Mergers and acquisitions activity globally showed few signs of improvement in the third quarter but a rebound in volumes in the US – the world's biggest investment banking market – gave deal-makers hope of a sustained recovery in the near term.
The total value of M&As fell to $717.4 billion during the September quarter, according to data from Dealogic, from $738.1 billion last year during the same period.
US deal making contributed to a larger-than-usual share of global activity and offset a decline in volumes in Europe and Asia Pacific, accounting for about half of global volumes.
“My outlook is stable – we're going to continue to see a steady flow of deals. We're not going to see the craziness that we had in 2021. But on the other hand, I think all these predictions of the demise of M&A are overblown,” said Melissa Sawyer, global head of M&A at law firm Sullivan & Cromwell.
US dealmakers advised on deals worth $356.51 billion during the quarter – a 35 per cent jump from the same period last year. Deal volumes in Europe and Asia Pacific fell 31 per cent and 9 per cent, respectively.
Investment bankers and M&A lawyers blamed forces such as high interest rates, increased antitrust scrutiny, and a looming US federal government shutdown for the sluggish pace of activity, but pointed out that cash-flush buyers have started to fight through the market conditions to go after sizeable targets.
This could lead to more hostile and unsolicited approaches from well-capitalised buyers, they said, pointing to examples like Cleveland-Cliffs' $7.3 billion bid for US Steel.
“There is a good amount of pent-up demand for M&A. In 2023, the deals that are getting done are more like perfect fit deals. The buyer is the right buyer for the business, and they're paying premium multiples for it. The year 2024 seems to be setting up to be more significant,” said Tony Kim, co-president of investment banking at Centerview Partners.
The financing environment for leveraged buyouts remained challenging as central banks maintained high interest rates, forcing private equity firms to use solutions, like earn-out structures and contingent value rights (CVRs), to reconcile price differences.
Roark Capital's $9.55 billion buyout of sandwich chain Subway, for instance, included an earn-out structure.
To date, private equity deal volumes have slumped 48 per cent to $313.73 billion, compared with the same period last year.
“Funding conditions have stabilised and IPO [initial public offering] markets are opening up, so the sentiment is constructive and private equity is preparing to get back to work,” said Andre Kelleners, head of EMEA M&A at Goldman Sachs.
Deal activity driven by activist shareholders was muted as several big-name activists reached settlements with corporate boardrooms. Large investment banks fired staff by the thousands as overall activity remained well below the peaks of 2021.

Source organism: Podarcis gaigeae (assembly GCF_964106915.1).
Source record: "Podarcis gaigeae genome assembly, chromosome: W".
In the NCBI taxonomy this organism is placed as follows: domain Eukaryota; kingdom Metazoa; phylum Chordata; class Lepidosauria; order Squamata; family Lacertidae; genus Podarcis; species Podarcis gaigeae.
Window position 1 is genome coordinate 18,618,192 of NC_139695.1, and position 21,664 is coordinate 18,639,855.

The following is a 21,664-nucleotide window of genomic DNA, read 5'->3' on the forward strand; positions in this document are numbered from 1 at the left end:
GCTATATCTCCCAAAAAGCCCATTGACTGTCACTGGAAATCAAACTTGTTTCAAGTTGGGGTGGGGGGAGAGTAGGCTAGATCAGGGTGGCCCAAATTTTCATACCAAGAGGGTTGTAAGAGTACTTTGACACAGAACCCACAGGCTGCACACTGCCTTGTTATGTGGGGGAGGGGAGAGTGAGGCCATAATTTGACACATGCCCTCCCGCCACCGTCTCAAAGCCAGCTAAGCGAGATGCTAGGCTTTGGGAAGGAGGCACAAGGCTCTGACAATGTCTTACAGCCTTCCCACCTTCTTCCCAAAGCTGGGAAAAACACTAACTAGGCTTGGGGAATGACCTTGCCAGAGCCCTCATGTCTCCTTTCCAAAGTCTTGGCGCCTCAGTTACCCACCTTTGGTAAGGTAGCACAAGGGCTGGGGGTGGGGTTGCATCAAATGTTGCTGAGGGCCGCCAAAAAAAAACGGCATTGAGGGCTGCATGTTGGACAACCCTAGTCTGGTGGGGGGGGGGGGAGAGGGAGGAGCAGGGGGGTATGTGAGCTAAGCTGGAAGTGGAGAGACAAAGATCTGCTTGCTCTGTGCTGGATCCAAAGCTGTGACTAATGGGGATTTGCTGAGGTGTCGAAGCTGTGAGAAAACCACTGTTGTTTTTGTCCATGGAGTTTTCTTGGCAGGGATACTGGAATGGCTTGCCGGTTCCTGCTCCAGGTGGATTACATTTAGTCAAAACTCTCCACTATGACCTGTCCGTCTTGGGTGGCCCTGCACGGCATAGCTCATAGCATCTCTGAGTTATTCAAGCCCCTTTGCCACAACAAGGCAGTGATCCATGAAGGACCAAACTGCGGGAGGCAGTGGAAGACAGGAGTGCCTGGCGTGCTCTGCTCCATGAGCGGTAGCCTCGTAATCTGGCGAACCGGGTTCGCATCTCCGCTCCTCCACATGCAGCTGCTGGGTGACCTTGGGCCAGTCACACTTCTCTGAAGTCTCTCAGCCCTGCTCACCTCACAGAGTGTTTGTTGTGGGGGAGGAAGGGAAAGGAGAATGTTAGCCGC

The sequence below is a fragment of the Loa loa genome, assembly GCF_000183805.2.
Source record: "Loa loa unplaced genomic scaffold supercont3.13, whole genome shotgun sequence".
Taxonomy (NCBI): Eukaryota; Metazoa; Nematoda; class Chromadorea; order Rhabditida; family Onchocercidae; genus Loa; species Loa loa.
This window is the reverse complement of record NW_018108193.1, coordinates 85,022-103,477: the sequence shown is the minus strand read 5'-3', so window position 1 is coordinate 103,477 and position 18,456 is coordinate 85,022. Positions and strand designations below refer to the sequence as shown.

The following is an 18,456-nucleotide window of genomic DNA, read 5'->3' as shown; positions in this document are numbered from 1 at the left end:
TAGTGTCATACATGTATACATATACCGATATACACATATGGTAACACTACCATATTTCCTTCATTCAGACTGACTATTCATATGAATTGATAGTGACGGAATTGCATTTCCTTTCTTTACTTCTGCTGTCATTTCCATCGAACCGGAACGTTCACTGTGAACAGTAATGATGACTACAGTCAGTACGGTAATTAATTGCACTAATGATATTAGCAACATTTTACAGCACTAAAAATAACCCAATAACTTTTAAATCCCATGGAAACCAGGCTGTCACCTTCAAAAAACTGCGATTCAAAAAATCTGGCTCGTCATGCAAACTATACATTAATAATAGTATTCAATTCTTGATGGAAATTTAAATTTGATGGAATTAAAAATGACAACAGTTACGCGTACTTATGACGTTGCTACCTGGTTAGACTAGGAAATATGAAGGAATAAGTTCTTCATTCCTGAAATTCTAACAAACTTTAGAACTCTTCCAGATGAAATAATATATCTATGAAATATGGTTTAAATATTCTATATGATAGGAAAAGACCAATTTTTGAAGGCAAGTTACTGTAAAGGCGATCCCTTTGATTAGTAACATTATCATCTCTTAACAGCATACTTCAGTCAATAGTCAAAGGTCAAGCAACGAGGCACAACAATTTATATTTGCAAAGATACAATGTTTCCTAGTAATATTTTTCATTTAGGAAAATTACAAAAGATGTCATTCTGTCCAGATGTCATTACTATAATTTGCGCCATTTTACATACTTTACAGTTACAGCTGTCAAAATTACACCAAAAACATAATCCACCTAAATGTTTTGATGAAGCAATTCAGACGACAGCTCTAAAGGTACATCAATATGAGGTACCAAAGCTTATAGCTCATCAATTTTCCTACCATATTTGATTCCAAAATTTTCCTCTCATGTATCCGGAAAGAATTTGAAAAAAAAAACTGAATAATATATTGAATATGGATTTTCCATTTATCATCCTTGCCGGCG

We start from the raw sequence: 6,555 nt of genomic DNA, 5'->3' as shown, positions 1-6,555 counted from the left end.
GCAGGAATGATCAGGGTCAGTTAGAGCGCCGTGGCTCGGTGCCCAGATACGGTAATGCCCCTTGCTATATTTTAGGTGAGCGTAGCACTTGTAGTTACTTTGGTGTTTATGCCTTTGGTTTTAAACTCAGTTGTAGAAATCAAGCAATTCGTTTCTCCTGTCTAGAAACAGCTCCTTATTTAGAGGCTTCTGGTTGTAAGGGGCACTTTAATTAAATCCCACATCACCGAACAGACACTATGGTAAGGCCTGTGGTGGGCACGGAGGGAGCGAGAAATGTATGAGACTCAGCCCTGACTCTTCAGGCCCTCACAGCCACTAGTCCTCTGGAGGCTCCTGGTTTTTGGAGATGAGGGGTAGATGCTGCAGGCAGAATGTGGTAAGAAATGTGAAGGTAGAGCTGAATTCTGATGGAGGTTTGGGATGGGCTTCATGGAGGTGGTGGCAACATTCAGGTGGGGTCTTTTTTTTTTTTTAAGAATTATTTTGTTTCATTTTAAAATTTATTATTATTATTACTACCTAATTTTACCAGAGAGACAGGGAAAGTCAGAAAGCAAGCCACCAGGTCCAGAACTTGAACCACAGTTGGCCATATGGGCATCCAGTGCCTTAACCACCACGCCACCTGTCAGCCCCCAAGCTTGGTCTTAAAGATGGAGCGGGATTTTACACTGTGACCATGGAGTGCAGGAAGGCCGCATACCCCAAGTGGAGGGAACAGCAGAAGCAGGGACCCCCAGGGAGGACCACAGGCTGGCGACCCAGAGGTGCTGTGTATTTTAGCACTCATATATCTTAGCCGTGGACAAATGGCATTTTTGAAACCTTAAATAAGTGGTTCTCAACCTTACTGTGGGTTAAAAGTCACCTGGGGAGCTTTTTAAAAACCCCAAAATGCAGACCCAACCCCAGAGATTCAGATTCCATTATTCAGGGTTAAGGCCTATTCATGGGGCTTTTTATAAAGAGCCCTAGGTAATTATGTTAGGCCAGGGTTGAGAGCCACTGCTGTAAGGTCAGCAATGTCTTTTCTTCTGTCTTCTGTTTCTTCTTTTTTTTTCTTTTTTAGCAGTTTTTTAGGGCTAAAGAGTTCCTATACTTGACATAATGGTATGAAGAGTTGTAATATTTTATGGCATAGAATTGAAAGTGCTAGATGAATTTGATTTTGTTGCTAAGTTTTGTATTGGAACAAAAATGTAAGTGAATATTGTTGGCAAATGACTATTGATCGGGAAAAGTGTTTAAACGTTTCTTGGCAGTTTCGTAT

Deal making in technology, which typically accounts for the largest share of deal volumes, has fallen 51 per cent so far this year. Those declines were partially offset by a 25 per cent jump in volumes from the healthcare sector where large pharma companies paid rich premiums for attractive biotech targets.
“The view looking forward out of the windscreen is very different from the scene looking at the rear-view mirror. It’s very consistent with historical trends where after a boom year like 2021, it takes about two years for the market to bottom out, settle and find its footing – and we are seeing that,” said Naveen Nataraj, co-head of US Investment Banking at Evercore.
Cisco System's $28 billion takeover of Splunk, GTCR's $18.5 billion deal for the merchant services business of Fidelity National Information Services, and Smurfit Kappa Group's $11 billion acquisition of US rival WestRock were the largest deals of the third quarter.
Dealmakers cautioned that the ever-growing complexity of the antitrust regulation globally would force a fewer number of mega-deals, with global volumes expected to be driven by more deals valued between $1 billion to $10 billion in the near term.
“For years, it’s been the European regulatory process that has been difficult to navigate. Now … it's obviously very difficult in the US, and it is much more unpredictable,” said Rob Kindler, global chairman of the M&A group at Paul, Weiss, Rifkind, Wharton & Garrison.
Large private equity firms that have raised record amounts of capital in recent years are under increasing pressure to use those funds for deal-making despite current rates, thus potentially leading to a significant number of take-private deals and debt-fuelled buyouts in the near term, deal advisers said.
To overcome recent challenges in raising debt that is used to support acquisitions, private equity firms wrote bigger equity cheques to bankroll deals, rolled over stakes in existing companies that were targeted by other sponsors, acquired companies with portable debt structures, and took private several publicly-listed companies in which they already owned sizeable stakes.
“The next two years have the potential to be peaks of M&A exit activity for private equity compared to history. Funds need to return money to investors,” said Eamon Brabazon, co-head of EMEA M&A at Bank of America.
Investment bankers said lenders are starting to open up their balance sheets as billions of dollars of hung debt are getting sold to investors, but cautioned against expectations of a full-blown recovery anytime soon.
“The gap between buyer and seller expectations is narrowing – eventually it'll be close enough where they'll overcome the headwinds that exist,” said Anton Sahazizian, global head of M&A at Moelis & Co.